I would take that as a challenge too. I think it's best to leave my Ubuntu's default as it is - with the ports showing as closed (I used Steve Gibson's grc.com website to check my port status).

Vivaldi Gloria
August 11th, 2008, 10:44 AM
Actually in the default ubuntu install all ports in ubuntu are open (no firewall running) but there are no services listening to any port. So it's very secure.

If you have a router then probably grc.com is scanning your router, not your computer.

iaculallad
August 11th, 2008, 10:52 AM
To test your local PC, install the NMAP utilty:


sudo apt-get install nmap

and try to port-scan your OWN computer using your private IP address:


nmap -A -T4 your_private_pc_IPaddress

You could use other switches when using the nmap utility.


man nmap

for more details.

Brian_Newbie
August 11th, 2008, 10:53 AM
Actually in the default ubuntu install all ports in ubuntu are open (no firewall running) but there are no services listening to any port. So it's very secure.

If you have a router then probably grc.com is scanning your router, not your computer.

It must be built into my laptop as I have no external router and my wireless connections work just fine.

It's nice to know that Ubuntu's default installation is very secure. However, how do I check if my computer ports are open - and if so, should I close them even though I'm behind a router?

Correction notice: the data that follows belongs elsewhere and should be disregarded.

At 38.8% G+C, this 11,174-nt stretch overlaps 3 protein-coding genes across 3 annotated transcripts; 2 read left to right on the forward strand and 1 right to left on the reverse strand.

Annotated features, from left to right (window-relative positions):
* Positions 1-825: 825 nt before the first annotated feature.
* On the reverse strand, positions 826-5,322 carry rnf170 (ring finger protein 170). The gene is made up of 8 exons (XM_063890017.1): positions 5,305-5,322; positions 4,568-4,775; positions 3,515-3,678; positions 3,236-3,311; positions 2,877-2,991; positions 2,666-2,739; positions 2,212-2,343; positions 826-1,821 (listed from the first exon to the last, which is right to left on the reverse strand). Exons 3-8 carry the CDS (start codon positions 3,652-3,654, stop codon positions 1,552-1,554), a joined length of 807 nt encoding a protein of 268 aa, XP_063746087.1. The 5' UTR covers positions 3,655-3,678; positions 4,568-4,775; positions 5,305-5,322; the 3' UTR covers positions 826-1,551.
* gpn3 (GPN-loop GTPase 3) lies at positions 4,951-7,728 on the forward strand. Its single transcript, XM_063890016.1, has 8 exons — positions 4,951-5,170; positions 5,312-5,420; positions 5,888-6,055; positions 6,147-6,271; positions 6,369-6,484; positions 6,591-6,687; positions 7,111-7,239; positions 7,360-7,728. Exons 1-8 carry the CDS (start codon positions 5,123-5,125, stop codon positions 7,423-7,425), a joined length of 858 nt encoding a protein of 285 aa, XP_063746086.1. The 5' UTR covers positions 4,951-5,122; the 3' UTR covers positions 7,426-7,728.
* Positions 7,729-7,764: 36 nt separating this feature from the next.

Vivaldi Gloria
August 11th, 2008, 11:03 AM
should I close them even though I'm behind a router?

Since there is no service responding to any packet that arrives at any port the outside world thinks that the ports are closed. So there is no point of closing ports using a firewall. If you really want then try ufw. Read


man ufw

in a terminal and especially look at the EXAMPLES section.

t0p
August 11th, 2008, 11:03 AM
I've read some posts here where ports can be "brute forced" open or entered. If this is true, could my computer's reply that a port is closed be used by a hacker or automated program to open that port? - at least more easily than a Stealthed port (a non-responding port)?


Nahhh... I don't think so anyway. If a port's closed, it's closed. Unless the evil hacker in question's gonna come round your house and kick the ports in... ;)

Brian_Newbie
August 11th, 2008, 11:23 AM
Thanks to everyone that responded. I installed the NMAP utility and will test my pc. However it doesn't look like I'll even need to use UFW from what I read here.

I come from a Windows background and I found that even the most effective firewalls and anti-virus programmes failed. I'm happy to know that security is not an afterthought for the Linux operating system.

I'm glad I made the switch!

iaculallad
August 11th, 2008, 11:33 AM
Thanks to everyone that responded. I installed the NMAP utility and will test my pc. However it doesn't look like I'll even need to use UFW from what I read here.

I come from a Windows background and I found that even the most effective firewalls and anti-virus programmes failed. I'm happy to know that security is not an afterthought for the Linux operating system.

I'm glad I made the switch!

That's the best choice. Welcome to Ubuntu.